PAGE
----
Number Of Zimbabwe Orphans Increasing Primarily Because Of HIV/AIDS
Almost one-quarter of all children in Zimbabwe are orphans, primarilybecause of the country's HIV/AIDS epidemic, according to a recentsurvey conducted by Zimbabwe's Central Statistics Office in collaboration with Maryland-based ORC Macro, the Boston Globereports. According to the survey, which was conducted in 2006, nearly22% of all children under age 18 in the country have lost one or bothparents, compared with 9% in 1994 and 14% in 1999. Zimbabwe has anadult HIV prevalence of 18%, the survey found.
According tosome HIV/AIDS specialists, the number of orphans in the country islinked to its long economic and health crises, which began in the 1990sand were driven by policesimplemented by President Robert Mugabe. In addition, the country'shealth care infrastructure has "disintegrated" -- a situation that isreflected in Zimbabwe's declining childhood immunization rates andincreasing rates of stunted growth among children -- according to the Globe."The numbers on immunization reflect the broader economic decline andthe consequent meltdown in the public health care sector," outgoingU.S. Ambassador to Zimbabwe Christopher Dell said, adding, "Thousandsand thousands of health care workers have left the country."
According to Zanele Sibanda-Knight, advocacy coordinator for the Firelight Foundation,the rate of AIDS-related deaths is higher in Zimbabwe than surroundingcountries because fewer people have access to antiretroviral drugs inthe country. Vinod Mishra, director of research at ORC Macro, said thatincreasing access to antiretrovirals likely would decrease the numberof orphans in Zimbabwe.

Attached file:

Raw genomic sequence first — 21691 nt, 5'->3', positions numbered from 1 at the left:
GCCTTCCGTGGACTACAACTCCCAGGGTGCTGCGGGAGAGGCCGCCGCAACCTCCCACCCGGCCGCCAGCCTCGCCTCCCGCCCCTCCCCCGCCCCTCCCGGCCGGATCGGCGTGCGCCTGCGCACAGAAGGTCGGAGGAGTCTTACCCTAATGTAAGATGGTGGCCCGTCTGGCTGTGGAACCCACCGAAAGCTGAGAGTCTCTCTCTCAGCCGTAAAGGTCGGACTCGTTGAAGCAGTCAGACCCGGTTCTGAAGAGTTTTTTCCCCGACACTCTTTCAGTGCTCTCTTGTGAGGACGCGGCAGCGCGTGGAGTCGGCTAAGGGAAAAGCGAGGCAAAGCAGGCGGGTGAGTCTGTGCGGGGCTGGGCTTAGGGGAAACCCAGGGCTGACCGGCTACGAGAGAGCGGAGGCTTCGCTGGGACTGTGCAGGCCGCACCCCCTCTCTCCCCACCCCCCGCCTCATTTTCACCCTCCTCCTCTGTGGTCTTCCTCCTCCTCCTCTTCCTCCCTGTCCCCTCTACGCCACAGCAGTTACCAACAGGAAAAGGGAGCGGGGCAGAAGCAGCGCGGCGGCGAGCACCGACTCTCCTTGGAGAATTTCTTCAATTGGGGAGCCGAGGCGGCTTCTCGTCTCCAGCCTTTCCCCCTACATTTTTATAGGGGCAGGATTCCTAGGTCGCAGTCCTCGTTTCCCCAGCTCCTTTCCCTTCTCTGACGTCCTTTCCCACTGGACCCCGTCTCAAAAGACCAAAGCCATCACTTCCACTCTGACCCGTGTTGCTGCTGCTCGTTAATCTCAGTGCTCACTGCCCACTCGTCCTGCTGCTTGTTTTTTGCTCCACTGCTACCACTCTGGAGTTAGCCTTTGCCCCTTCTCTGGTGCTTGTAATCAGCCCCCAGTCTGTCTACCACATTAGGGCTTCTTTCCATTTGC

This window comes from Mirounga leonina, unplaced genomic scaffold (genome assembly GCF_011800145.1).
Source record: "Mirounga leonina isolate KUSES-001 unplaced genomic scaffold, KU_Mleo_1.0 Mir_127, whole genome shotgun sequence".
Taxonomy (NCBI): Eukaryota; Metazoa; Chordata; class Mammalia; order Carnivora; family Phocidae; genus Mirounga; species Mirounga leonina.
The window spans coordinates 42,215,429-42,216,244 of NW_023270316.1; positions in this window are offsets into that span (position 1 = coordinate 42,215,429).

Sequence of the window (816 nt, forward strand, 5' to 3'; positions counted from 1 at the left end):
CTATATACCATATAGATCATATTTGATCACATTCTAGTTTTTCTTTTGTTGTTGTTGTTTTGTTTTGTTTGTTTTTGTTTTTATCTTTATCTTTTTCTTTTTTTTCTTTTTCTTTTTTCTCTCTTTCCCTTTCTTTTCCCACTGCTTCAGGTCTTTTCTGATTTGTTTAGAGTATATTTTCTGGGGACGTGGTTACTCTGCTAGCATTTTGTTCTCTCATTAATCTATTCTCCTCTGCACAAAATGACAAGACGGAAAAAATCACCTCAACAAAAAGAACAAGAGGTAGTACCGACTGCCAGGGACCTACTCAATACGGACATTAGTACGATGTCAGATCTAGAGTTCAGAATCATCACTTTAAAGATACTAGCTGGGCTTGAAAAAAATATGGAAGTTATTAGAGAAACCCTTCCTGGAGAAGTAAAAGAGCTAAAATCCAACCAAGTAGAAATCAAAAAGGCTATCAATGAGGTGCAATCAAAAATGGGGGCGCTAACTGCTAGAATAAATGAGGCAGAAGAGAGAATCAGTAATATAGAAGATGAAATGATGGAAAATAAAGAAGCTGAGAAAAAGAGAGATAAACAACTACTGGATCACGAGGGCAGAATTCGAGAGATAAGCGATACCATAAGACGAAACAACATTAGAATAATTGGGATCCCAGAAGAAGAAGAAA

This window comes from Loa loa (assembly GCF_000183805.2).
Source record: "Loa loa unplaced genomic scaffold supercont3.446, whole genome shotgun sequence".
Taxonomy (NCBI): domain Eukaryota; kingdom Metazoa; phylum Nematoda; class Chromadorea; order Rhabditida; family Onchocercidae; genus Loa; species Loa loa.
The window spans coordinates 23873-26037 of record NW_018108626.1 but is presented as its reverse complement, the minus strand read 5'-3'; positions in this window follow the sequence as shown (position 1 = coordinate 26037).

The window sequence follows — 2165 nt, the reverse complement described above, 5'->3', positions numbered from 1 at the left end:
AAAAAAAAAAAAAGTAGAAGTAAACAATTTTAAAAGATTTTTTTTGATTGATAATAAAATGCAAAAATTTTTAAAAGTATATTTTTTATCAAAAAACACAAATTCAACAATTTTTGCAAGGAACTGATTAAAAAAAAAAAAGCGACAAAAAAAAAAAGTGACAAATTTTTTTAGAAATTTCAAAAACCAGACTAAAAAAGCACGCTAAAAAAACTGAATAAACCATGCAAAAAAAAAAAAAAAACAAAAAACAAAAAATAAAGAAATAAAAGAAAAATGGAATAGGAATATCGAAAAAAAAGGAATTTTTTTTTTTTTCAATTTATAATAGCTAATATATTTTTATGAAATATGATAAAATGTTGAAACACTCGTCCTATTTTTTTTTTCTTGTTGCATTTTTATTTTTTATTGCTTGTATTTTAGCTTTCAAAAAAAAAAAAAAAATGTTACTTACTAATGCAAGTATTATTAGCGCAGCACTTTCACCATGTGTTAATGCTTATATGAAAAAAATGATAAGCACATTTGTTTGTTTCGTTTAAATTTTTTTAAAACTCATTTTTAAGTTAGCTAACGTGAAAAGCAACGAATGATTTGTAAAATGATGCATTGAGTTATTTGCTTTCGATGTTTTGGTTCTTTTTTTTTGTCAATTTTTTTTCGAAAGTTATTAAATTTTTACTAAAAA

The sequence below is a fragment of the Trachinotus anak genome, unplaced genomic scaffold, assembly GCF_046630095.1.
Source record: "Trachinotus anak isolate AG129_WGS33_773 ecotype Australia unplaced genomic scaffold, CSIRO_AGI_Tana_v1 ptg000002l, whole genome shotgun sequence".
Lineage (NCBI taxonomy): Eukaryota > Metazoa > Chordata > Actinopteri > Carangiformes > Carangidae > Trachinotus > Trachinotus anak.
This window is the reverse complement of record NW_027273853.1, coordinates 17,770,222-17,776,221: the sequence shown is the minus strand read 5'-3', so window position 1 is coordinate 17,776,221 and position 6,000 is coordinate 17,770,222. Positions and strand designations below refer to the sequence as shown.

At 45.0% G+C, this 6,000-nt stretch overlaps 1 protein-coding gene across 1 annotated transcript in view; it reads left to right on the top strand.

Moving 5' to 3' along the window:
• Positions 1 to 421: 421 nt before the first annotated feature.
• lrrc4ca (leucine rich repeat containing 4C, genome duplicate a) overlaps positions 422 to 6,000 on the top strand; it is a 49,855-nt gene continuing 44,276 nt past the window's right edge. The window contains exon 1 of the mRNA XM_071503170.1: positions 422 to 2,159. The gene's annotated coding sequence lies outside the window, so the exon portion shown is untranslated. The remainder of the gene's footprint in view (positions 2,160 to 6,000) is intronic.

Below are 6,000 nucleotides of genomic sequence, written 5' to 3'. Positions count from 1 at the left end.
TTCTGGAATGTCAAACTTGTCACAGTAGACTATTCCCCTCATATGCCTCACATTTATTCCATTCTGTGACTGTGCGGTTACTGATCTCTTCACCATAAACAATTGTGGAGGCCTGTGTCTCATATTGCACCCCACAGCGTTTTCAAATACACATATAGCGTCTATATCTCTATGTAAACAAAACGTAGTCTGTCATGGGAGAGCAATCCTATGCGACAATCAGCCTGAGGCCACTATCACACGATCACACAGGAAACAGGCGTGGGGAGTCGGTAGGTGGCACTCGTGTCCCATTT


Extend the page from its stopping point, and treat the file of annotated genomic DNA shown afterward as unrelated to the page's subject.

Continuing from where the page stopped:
According to some analysts, the numberof orphans in Zimbabwe likely is similar to the number in otherSouthern African countries. Jennifer Delaney, executive director of Global Action for Children, said that the survey's findings reveal the need to expand HIV/AIDS programs throughout the continent (Donnelly, Boston Globe, 7/18).
Germany,New Zealand, Sweden and the United Kingdom in February pledged $70million to Zimbabwe to help the country address the growing number ofchildren who have lost one or both parents to AIDS-related illnesses.The funding will be administered jointly by UNICEF,nongovernmental organizations and the government to ensure that AIDSorphans have access to services such as education and health care. The$70 million will go toward a five-year, $250 million program aimed atAIDS orphans in Zimbabwe (Kaiser Daily HIV/AIDS Report, 2/20).
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